A doctrine of fair use

This one is old, but still has its charm:

Ōoka Tadasuke (大岡 忠相?, 1677 – February 3, 1752) was a Japanese samurai in the service of the Tokugawa shogunate. During the reign of Tokugawa Yoshimune, as a magistrate (machi bugyō) of Edo, his roles included chief of police, judge and jury, and Yamada Magistrate (Yamada bugyō) prior to his tenure as South Magistrate (Minami Machi-bugyō) of Edo. With the title Echizen no Kami (Governor of Echizen or Lord of the Echizen), he is often known as Ōoka Echizen (大岡越前?). He was highly respected as an incorruptible judge. In addition, he established the first fire brigade made up of commoners, and the Koishikawa Yojosho (a city hospital). Later, he advanced to the position of jisha bugyō, and subsequently became daimyo of the Nishi-Ōhira Domain (10,000 koku).

Ōoka was born in 1677, but did not come into public notice until he was 35, when he was appointed an obscure judgeship. When he accepted this job, he found out that there was a long–standing boundary dispute between the farmers of the Yamada and Wakayama (Kishū) fiefs. While it was obvious that the Yamada claim was the just one, however, no previous judge had been fool enough to irritate Yoshimune, Lord of Kishū, as he was very close to the shogun, Tokugawa  Ietsugu. However, Ōoka took up the case, and immediately settled it on its merits.[1] Yoshimune was so impressed that when he became shogun five years later, he took the unusual action of promoting Ōoka over hundreds of other candidates, to the important post of machi–bugyō (magistrate) of Edo (old name for Tokyo). The post of machi–bugyō combined the duties of mayor, police chief, judge, and fire marshal. (http://en.wikipedia.org/wiki/%C5%8Coka_Tadasuke)

pensive wannamote

Hmmm.. how would Ooka decide this one?

Now it so happened in the days of old Edo, as Tokyo was once called, that the storytellers told marvelous tales of the wisdom of Ooka Tadasuke. This famous judge never refused to hear a complaint, even if it seemed strange or unreasonable. People sometimes came to his court with the most unusual cases, but Ooka always agreed to listen.  And the strangest case of all was the case of the Stolen Smell.

It all began when a poor student rented a room over a tempura shop – a shop where fried food could be bought. The student was a most likeable young man, but the shopkeeper was a miser who suspected everyone of trying to get the better of him.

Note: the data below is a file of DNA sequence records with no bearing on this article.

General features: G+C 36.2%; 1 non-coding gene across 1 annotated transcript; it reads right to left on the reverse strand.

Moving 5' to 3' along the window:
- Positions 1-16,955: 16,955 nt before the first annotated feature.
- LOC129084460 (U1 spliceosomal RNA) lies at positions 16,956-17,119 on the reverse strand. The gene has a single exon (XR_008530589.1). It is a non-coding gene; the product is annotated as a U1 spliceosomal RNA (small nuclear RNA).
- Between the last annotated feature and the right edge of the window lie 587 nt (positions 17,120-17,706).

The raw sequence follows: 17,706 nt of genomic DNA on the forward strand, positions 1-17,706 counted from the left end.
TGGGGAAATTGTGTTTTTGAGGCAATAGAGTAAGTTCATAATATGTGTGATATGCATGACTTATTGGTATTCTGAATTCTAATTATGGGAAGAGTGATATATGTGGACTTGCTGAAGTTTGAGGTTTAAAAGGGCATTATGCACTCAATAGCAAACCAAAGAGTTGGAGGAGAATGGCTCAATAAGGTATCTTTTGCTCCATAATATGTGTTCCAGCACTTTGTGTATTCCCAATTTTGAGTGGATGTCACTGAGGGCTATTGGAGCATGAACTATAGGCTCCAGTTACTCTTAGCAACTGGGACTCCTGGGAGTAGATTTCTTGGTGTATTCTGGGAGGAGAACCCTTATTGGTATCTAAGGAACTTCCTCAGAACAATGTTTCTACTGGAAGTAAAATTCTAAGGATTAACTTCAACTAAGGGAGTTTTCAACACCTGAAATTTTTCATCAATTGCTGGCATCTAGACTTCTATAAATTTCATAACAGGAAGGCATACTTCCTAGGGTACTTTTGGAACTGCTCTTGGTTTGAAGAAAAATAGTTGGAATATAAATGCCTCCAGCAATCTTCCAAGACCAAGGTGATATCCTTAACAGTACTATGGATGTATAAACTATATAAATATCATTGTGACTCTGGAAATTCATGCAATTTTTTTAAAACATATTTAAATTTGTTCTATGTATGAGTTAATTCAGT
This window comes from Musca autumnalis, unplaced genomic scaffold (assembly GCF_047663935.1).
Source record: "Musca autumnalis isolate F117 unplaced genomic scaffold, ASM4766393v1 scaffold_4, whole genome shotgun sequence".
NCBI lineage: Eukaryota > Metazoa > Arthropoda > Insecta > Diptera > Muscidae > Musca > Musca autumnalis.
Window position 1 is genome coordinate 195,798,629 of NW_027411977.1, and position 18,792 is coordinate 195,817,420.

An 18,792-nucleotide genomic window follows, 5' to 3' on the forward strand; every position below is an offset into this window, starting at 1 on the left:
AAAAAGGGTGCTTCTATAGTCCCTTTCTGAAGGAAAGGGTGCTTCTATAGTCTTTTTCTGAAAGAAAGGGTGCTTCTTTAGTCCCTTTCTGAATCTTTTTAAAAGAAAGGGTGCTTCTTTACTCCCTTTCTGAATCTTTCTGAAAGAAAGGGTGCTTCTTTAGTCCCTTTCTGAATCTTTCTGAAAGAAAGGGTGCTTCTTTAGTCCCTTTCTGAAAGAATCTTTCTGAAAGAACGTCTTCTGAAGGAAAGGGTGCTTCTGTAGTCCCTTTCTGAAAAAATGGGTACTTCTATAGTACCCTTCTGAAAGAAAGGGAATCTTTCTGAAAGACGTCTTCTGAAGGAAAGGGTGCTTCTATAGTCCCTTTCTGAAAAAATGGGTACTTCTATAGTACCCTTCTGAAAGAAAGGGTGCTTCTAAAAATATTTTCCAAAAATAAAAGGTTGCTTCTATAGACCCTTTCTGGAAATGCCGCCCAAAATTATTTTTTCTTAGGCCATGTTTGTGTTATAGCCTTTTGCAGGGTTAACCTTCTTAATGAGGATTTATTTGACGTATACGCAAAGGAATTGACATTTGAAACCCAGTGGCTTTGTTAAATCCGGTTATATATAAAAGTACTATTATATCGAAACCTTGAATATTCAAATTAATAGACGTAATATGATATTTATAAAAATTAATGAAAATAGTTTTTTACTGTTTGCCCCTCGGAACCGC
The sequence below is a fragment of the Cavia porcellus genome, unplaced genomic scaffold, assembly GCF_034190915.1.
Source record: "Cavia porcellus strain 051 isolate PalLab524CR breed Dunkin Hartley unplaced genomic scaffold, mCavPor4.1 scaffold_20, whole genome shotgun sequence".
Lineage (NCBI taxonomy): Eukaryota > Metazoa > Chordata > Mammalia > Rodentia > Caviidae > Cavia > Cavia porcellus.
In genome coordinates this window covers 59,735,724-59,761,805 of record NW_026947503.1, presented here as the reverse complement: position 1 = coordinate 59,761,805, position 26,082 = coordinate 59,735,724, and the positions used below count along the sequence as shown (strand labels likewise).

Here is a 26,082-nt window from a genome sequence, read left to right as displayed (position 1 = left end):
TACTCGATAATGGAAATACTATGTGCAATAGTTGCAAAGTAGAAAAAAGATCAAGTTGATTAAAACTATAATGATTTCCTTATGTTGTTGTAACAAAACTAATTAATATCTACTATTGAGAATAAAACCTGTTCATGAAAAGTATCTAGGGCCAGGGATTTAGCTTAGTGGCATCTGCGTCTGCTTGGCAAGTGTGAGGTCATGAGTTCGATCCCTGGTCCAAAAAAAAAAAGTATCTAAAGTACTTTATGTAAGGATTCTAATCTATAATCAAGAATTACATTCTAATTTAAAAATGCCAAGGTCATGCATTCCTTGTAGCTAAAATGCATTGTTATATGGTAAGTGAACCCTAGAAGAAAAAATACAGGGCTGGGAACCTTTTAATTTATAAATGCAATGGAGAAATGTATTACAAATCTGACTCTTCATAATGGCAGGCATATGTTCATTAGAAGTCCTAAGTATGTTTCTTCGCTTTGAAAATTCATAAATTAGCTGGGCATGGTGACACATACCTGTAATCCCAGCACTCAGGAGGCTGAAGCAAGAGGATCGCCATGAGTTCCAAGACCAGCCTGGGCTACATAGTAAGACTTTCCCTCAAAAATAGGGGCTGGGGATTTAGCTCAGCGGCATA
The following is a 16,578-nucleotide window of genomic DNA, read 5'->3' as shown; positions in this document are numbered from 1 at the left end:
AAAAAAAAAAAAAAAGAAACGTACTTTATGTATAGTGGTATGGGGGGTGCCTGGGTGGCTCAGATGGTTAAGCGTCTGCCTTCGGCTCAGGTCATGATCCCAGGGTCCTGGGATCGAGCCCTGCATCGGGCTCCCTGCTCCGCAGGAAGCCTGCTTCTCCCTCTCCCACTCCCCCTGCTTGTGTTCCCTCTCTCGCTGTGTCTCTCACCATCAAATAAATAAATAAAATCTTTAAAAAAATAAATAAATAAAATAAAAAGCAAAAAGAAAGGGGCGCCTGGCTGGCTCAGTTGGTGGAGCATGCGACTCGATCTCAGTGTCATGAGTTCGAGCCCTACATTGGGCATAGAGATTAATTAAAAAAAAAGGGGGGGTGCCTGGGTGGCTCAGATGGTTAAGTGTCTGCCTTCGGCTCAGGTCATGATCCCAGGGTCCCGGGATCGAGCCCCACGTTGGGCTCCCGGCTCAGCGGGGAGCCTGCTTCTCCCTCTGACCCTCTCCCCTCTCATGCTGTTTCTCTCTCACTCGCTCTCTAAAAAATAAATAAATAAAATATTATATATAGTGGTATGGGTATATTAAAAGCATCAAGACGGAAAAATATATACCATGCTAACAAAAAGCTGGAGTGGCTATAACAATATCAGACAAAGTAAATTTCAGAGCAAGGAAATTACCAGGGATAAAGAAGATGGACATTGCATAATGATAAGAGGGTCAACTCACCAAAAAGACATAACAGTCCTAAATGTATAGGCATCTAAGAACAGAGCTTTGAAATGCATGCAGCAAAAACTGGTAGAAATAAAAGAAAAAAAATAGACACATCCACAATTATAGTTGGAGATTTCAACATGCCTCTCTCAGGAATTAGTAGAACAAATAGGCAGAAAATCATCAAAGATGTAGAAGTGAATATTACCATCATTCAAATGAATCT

One day he heard the student talking with one of his friends:

“It is sad to be so poor that one can only afford to eat plain rice,” the friend complained.

“Oh,” said the student, “I have found a very satisfactory answer to the problem. I eat my rice each day while the shopkeeper downstairs fries his fish. The smell comes up, and my humble rice seems to have much more flavor. It is really the smell, you know, that makes things taste so good.”

The shopkeeper was furious. To think that someone was enjoying the smell of his fish for nothing! “Thief!” he shouted, “I demand that you pay me for the smells you have stolen.”

“A smell is a smell,” the young man replied. “Anyone can smell what he wants to. I will pay you nothing!”

Scarlet with rage, the shopkeeper rushed to Ooka’s court and charged the student with theft. Of course, everyone laughed at him, for how could anyone steal a smell? Ooka would surely send the man about his business. But to everyone’s astonishment, the judge agreed to hear the case.

“Every man is entitled to his hour in court,” he explained. “If this man feels strongly enough about his smell to make a complaint, it is only right that I, as city magistrate, should hear the case.” He frowned at the amused spectators.

Gravely, Ooka sat on the dais and heard the evidence. Then he delivered his verdict:

“The student is obviously guilty,” he said severely. “Taking another person’s property is theft, and I cannot see that a smell is different from any other property.”

The shopkeeper was delighted, but the student was horrified. He was very poor, and he owed the shopkeeper for three month’s smelling. He would surely be thrown into prison.

“How much money have you?,” Ooka asked him.

“Only five mon, Honorable Honor,” the boy replied. “I need that to pay my rent, or I will be thrown out into the street.”

“Let me see the money,” said the judge.

The young man held out his hand.

“Drop your coins from one hand to the other”, ordered the judge.

The judge listened to the pleasant clink of the money and said to the shopkeeper:

“You have now been paid. If you have any other complaints in the future, please bring them to the court. It is our wish that all injustices be punished and all virtue rewarded.”

“But most Honorable Honor,” the shopkeeper protested, “I did not get the money! The thief dropped it from one hand to the other. See! I have nothing.” He held up his empty hands to show the judge.

Ooka stared at him gravely.

“You can no longer call him thief, for he has paid you fairly.”

“I have decided that: the price of the smell of your food shall be the sound of his money.”

“Justice has prevailed as usual in my court.”

Thusly I offer compensation for what I have read, and invite you to enjoy my ridiculous blog.

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